Cartoon, okay, but what style?
“Cartoon style” is much too generic. You need to research what kind of cartoon style you want to recreate and which style is best for your character.
I think Dwight is represented as an ambiguous, almost scary character. Creepy. And a style that gives me similar sensations is that of the “Gorillaz”. This style has had a lot of influence on the growth of my style and what better character to use it on? Never wishing to copy a style, I utilised the accentuated features and gloom, mixing their style and mine like when I was a boy who enjoyed making 2D characters.
Sketch your idea
After fixing the idea in my head, I tried to represent it with a 2D sketch or a quick sculpt in dynamesh on ZBrush. Do not be discouraged! Initially it’s a really tedious process but once you can fix the main features, the detail will be easier and fun to add.
In the case of Dwight I experimented with various shapes of the head trying initially to approach a proportion similar to reality. Once I found the resemblance (eyes and basic expression) I began to stylise.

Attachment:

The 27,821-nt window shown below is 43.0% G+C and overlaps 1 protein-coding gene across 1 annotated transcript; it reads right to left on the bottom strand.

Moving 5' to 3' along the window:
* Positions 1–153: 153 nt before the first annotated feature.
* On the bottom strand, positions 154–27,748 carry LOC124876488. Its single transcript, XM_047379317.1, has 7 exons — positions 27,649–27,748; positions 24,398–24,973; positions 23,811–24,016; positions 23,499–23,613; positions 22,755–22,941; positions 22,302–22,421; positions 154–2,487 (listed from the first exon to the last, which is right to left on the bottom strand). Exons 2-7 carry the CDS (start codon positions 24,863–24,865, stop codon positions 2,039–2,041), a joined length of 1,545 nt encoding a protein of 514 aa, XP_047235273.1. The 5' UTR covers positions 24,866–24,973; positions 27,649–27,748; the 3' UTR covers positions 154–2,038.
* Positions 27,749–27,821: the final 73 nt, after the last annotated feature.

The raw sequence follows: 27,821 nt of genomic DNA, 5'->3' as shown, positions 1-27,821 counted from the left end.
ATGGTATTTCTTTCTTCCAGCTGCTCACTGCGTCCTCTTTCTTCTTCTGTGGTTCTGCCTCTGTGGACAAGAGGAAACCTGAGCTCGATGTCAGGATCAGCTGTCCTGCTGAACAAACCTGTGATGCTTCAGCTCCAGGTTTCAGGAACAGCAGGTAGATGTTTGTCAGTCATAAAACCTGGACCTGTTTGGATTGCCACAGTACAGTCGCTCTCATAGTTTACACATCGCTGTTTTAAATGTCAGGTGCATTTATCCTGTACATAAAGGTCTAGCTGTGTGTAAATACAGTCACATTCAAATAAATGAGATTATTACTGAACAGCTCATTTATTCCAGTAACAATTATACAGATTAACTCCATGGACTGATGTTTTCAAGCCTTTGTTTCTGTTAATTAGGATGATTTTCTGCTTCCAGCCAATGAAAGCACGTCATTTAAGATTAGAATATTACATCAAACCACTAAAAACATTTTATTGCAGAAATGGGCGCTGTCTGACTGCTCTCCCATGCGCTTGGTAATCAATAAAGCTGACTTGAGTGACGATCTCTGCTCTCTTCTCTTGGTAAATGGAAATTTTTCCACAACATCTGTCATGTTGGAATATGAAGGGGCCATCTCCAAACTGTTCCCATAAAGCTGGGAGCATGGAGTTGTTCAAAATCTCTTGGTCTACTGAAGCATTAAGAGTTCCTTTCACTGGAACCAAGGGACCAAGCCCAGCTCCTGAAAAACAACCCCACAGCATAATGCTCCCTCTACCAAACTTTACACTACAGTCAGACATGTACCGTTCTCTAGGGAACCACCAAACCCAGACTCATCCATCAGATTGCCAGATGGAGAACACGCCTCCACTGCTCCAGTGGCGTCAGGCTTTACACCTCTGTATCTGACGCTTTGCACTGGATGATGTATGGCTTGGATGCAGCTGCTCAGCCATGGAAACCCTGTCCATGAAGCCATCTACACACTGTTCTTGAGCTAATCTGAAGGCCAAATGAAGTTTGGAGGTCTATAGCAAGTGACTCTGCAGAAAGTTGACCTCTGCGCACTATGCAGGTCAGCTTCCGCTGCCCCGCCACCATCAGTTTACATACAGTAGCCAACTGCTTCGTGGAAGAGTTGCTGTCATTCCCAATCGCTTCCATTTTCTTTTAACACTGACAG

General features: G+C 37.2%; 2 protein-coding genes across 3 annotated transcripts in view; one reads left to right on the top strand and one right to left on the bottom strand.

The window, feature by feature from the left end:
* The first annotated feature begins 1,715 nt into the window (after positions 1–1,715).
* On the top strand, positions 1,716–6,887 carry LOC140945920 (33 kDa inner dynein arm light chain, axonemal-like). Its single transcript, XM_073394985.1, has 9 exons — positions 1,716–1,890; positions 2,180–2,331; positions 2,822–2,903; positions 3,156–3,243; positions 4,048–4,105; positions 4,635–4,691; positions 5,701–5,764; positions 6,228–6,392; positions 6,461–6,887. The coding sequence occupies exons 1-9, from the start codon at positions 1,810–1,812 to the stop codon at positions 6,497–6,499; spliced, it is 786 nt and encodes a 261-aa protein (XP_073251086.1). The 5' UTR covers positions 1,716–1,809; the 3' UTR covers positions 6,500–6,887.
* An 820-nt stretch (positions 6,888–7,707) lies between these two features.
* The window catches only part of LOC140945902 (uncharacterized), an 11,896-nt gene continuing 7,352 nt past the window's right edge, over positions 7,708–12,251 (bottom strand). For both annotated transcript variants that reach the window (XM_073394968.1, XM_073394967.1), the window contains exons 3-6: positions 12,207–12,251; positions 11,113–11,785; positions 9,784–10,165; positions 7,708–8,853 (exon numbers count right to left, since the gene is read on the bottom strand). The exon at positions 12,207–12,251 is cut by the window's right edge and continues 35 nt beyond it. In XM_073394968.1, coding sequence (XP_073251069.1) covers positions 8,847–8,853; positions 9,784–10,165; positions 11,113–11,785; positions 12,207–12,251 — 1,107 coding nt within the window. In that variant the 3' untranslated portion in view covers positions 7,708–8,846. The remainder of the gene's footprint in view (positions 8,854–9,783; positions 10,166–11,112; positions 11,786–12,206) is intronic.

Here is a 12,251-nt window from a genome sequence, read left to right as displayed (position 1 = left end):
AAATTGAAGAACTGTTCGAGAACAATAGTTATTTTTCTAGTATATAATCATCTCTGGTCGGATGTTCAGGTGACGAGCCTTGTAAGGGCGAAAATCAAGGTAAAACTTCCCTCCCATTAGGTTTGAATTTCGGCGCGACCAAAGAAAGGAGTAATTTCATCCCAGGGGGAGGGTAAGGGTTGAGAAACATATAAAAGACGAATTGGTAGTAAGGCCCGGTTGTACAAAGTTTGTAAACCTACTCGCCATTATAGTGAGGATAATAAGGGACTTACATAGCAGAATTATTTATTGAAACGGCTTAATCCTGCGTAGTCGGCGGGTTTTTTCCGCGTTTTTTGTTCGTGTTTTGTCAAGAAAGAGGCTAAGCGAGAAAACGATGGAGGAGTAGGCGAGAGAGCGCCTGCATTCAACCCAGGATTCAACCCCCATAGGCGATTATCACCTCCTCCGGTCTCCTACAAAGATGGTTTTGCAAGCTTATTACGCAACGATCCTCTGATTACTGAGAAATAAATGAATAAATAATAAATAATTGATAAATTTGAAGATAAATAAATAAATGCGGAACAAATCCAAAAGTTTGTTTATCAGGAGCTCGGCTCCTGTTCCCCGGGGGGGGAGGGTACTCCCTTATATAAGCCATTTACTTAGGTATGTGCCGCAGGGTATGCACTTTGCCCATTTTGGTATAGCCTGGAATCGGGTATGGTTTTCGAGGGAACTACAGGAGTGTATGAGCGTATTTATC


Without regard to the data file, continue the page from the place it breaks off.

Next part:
Nice! Yes, but only on ZBrush…
At this point I have to choose:
- DONE. Pose, render and post on social network and hope for “big likes”.
- Complete your work. Retopology, UV, texture, rigging, animation and love what you have achieved.
Obviously I try to always aim for the second point.
For retopology, UV, rigging and animation I use Maya, for texturing and bake I used Substance Painter.
After these I used Unreal Engine 4 for testing and rendering everything. Then, for more interactivity I published everything on Sketchfab. I find this last platform very user friendly and I really love the fact I can upload music to accentuate the piece.
I think Dwight was particularly appreciated due to his resemblance to life and for his facial expressions. To make him animated I created only a few blendshapes… but only after UV and Texturing!
Retopology, Bake and UV
No excuse. Do retopology on your character. It’s boring? Maybe… but it’s more presentable, for sure.